As quarterly bank earnings tumbled to the lowest level in more than 15 years, an increase in delinquency was the highest on record. The deteriorating activity was attributed to current housing and credit conditions which are expected to continue.
The Federal Deposit Insurance Corporation reported today that commercial banks and savings institutions, excluding thrifts, originated $253.5 billion in residential mortgages during the fourth quarter. Volume was down from $274.5 billion in the third quarter.
The latest production figures included $91.5 billion in retail originations and $161.9 billion in wholesale activity. Among the 679 institutions reporting, Wells Fargo Bank N.A. was the biggest retail originator, with $24.0 billion in fundings, followed by JPMorgan Chase Bank N.A., with $16.8 billion and Bank of America N.A., at $10.4 billion. Wells was also the biggest wholesale originator, at $39.4 billion, followed by Citibank N.A. with $20.7 billion and WF NB South Central, at $18.9 billion.
The sector earned $5.8 billion in the fourth quarter -- down from $35.2 billion a year earlier and the lowest level since 1991, FDIC said.
In the report, FDIC Chairman Sheila C. Bair called the results "no surprise."
The sector earned $105.5 billion for all of last year, off from a record $145.2 billion during 2006, according to FDIC. Last year's decline ended a string of six consecutive years of record earnings.
The turn was attributed primarily to a weak residential lending sector, problems with construction loans, and sharply lower trading revenue, the report said. A few large institutions accounted for the bulk of the earnings decline -- with more than 25 percent of insured institutions with assets over $10 billion reporting a fourth quarter loss. But nearly half of all FDIC-insured institutions still saw an increase in earnings.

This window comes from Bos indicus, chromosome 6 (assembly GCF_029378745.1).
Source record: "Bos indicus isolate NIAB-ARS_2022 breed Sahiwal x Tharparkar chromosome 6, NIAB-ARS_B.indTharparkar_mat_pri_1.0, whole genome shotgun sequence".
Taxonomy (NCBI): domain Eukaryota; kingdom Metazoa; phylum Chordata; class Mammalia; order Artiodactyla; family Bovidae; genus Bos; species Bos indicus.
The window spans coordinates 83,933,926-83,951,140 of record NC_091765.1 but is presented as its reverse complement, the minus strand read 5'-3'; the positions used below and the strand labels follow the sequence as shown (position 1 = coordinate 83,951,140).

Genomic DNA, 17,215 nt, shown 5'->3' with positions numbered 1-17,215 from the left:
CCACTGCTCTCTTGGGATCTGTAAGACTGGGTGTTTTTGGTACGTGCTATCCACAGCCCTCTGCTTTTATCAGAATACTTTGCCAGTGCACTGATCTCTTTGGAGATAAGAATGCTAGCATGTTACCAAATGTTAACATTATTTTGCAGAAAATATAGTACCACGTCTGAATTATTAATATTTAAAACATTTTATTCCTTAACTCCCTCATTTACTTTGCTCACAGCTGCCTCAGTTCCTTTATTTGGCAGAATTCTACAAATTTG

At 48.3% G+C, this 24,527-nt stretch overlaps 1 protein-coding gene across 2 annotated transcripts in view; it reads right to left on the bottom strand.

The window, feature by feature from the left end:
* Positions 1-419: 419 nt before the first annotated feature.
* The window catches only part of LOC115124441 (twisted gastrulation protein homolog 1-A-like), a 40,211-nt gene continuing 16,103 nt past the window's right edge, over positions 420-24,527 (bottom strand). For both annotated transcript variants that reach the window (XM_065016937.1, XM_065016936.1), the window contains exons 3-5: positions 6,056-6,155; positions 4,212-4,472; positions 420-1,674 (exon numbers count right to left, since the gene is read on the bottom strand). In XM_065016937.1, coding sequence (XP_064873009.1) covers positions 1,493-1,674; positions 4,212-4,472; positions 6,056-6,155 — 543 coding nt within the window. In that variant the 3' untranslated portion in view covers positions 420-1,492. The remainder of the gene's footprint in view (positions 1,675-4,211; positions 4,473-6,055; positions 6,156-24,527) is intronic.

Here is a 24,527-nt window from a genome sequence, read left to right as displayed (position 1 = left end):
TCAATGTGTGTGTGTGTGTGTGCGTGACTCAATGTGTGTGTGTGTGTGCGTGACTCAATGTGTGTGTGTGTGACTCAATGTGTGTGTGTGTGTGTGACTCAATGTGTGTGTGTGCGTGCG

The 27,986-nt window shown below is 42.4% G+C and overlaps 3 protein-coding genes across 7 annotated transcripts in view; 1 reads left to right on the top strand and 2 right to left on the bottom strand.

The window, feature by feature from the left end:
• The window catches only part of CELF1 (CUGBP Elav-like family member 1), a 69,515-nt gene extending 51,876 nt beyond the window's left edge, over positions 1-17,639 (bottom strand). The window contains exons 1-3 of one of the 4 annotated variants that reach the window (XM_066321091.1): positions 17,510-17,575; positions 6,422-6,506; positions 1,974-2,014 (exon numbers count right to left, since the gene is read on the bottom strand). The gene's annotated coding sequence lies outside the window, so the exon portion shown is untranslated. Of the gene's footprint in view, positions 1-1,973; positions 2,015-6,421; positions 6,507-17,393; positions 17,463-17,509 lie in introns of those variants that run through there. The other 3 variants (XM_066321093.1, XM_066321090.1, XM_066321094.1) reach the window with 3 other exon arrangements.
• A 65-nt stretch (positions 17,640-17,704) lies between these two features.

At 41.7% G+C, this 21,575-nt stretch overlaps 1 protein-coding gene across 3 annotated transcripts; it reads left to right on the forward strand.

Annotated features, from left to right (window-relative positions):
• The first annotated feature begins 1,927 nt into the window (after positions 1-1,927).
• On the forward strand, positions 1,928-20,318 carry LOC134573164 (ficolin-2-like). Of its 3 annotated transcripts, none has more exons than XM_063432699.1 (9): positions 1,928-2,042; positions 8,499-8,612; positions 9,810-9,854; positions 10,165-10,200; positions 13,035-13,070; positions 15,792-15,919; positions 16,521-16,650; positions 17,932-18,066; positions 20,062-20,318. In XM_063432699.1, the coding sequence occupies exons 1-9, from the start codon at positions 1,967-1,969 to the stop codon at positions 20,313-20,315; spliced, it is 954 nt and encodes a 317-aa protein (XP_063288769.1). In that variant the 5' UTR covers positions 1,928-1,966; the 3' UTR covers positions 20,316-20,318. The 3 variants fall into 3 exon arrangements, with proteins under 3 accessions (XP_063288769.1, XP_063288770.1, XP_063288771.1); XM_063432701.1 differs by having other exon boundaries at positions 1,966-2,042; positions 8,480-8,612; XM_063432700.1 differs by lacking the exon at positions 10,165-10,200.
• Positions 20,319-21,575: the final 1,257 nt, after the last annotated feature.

"Weakness in the housing sector and the credit squeeze in financial markets made it a very challenging time for many institutions," Bair stated. "And we can expect these problems to continue in 2008."
Driven by the highest 90-day delinquency level in five years, 1.39 percent, last year's loan loss provisions were $68.2 billion, more than double the $29.5 set aside by bankers in 2006, the report indicated. The increase in delinquent 90-day loans was higher than at any other time since FDIC started tracking delinquency 24 years ago.
Net interest margins reportedly declined 2 basis points from 2006 to 3.29 percent.
FDIC noted 99 percent of insured institutions were well-capitalized at the end of 2007. But while banks are managing to cope with market turmoil, they were forced to raise $29 billion in capital to cushion fourth quarter losses.
"A key issue that we'll be focusing on in the months ahead is asset quality," Bair continued. "The rising trend in noncurrent loans indicates that write-offs and loss provisions will likely remain high for the near future."
The American Bankers Association issued a statement today indicating that with $1.35 trillion in capital, the nation's 8,500 banks "are well-positioned to handle this downturn." The group noted real estate loan originations were $80 billion in the fourth quarter.
The Federal Home Loan Banks reported today net earnings of $2.8 billion last year, up from $2.6 billion in 2006.
Advances made by the FHLBanks, which are owned by their member institutions, stood at $875 billion on Dec. 31, rising 37 percent from a year earlier, according to the report.
FHLB said the weighted average FICO score on its Mortgage Partnership Finance Program portfolio loans at yearend was 738, while the weighted average loan-to-value was 67 percent. On its Mortgage Purchase Program portfolio loans, FHLB reported the weighted average credit score at 749 and the weighted average LTV at 71 percent.